Meeting the conditions of the loan offer
Be sure you understand any conditions of the loan that are stated in the lender's commitment letter. If the home you are buying has been found to be in violation of a building code or zoning regulation, the commitment letter may specify that those problems must be corrected before the closing. If the seller has agreed to make any repairs that are required by the lender, you will want to make sure the work is finished and done properly before the closing.
The lender may require a survey of the property before closing. This is done to confirm that the property's boundaries are correct as described in the Purchase and Sale Agreement. This is another charge that is normally paid by the buyer. The survey, or plot plan, may show that a neighbor's fence extends onto the seller's property, or vice versa. Sometimes more serious violations are uncovered that must be addressed. You may be able to save money by requesting an "update" from a surveyor who has surveyed the property previously.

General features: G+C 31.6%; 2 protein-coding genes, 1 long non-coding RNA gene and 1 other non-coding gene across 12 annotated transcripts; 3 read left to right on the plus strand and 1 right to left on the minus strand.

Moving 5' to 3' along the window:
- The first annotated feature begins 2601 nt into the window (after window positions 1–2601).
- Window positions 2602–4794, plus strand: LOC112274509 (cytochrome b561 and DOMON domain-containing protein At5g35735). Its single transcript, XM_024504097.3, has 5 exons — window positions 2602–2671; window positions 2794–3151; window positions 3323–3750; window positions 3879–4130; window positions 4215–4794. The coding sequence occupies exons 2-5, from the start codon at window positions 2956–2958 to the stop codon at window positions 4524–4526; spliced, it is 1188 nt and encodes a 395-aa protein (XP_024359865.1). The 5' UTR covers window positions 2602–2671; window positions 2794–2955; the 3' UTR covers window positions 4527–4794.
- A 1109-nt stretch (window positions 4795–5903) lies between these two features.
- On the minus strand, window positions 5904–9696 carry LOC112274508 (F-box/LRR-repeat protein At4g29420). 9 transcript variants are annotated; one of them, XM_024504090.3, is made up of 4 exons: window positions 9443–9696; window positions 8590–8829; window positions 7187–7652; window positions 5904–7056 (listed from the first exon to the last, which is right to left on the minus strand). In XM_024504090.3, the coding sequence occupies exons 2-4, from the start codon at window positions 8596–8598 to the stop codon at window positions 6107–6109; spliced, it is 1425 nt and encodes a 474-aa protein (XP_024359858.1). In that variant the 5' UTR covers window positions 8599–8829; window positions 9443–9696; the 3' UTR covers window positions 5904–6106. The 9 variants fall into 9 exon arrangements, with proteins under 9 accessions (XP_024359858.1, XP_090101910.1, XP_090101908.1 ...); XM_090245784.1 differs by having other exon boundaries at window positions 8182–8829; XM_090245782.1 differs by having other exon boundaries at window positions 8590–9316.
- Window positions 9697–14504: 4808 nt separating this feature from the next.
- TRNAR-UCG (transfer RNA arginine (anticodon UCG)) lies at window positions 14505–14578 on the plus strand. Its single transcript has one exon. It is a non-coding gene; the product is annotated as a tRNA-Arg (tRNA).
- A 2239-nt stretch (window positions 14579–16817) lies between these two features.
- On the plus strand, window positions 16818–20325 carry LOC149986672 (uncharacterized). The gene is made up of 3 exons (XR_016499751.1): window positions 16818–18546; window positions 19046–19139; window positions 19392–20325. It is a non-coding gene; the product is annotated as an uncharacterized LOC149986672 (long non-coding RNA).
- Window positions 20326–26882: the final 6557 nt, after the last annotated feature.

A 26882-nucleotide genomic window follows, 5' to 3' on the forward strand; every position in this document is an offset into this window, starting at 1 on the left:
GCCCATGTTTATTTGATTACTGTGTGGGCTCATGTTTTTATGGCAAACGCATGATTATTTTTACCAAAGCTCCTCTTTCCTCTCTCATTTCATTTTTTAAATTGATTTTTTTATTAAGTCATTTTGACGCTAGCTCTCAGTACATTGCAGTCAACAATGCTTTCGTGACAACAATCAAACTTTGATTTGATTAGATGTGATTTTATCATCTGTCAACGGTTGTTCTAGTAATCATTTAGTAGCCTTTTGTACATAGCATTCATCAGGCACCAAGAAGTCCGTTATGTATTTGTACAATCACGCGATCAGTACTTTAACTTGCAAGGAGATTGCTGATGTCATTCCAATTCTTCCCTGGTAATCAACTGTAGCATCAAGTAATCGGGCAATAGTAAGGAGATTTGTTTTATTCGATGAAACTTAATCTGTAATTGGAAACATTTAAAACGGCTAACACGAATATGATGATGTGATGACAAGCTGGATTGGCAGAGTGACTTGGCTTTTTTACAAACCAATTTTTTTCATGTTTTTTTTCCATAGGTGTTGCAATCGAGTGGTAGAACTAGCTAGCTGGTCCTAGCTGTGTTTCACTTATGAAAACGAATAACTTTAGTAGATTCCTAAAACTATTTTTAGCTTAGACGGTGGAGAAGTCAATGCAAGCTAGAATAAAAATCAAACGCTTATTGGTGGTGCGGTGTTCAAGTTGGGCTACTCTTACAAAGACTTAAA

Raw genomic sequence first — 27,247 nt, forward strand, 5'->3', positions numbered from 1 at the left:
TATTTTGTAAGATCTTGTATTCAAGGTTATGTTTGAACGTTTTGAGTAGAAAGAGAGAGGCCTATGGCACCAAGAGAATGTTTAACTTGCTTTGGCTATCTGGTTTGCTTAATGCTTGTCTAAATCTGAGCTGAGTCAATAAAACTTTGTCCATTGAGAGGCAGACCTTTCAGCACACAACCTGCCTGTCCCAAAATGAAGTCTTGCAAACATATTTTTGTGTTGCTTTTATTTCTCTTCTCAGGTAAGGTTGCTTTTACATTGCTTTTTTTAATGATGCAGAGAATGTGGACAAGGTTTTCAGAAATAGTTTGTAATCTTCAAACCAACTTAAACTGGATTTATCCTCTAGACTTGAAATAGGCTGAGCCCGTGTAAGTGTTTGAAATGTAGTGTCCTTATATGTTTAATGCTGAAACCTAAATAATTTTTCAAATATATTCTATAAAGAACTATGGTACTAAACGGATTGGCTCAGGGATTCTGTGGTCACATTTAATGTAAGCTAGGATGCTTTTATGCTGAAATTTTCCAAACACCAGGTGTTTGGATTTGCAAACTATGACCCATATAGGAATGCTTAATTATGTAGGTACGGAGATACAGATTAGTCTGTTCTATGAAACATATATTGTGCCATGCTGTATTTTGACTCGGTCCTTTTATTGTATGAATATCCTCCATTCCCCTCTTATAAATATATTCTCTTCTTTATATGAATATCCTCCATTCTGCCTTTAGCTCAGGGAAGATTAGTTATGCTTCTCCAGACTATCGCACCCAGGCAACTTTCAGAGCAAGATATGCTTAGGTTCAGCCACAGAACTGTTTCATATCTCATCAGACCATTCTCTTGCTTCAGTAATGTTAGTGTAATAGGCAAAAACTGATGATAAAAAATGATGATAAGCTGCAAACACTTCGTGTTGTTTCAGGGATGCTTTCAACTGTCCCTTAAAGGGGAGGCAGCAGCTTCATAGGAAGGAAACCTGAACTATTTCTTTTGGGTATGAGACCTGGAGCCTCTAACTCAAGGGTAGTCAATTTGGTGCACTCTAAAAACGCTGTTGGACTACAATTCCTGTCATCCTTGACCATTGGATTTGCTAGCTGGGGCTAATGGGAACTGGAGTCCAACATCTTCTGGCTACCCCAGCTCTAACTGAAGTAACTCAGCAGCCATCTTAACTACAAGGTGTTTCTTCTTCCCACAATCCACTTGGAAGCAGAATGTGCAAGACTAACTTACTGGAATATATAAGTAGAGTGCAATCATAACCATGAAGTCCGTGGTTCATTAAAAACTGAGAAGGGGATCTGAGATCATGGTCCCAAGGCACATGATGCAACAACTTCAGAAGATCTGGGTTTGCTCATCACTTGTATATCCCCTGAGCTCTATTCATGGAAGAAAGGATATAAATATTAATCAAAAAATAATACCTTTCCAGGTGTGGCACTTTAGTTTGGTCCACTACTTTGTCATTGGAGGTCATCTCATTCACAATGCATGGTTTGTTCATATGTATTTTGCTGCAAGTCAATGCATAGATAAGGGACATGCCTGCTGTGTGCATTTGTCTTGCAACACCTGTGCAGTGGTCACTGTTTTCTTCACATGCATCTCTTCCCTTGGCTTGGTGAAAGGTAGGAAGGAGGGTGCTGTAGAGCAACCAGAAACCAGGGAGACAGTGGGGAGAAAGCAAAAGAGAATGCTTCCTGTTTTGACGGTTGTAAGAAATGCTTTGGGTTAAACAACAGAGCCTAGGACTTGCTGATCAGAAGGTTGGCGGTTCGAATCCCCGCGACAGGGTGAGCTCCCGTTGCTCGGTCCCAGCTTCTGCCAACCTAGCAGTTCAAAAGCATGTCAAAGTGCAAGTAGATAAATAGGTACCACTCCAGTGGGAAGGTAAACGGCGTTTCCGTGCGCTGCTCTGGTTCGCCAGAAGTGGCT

Securing title services
Before the closing, a title search on the property is required.
Lenders require a title search to make sure the borrower will receive clear title to the property. Lenders want to be sure that the seller is indeed the owner of the property. The title search also attempts to uncover any encumbrances on the title. This includes liens (legal claims against a property) filed by creditors in an attempt to collect unpaid bills, as well as liens filed by the IRS for nonpayment of taxes. Any such claims against the property must be paid by the seller before (or often at) closing. The buyer typically pays for the title search.
As further insurance that the seller is giving the buyer a "marketable title," the lender will require that you obtain title insurance.
There are two types of policies: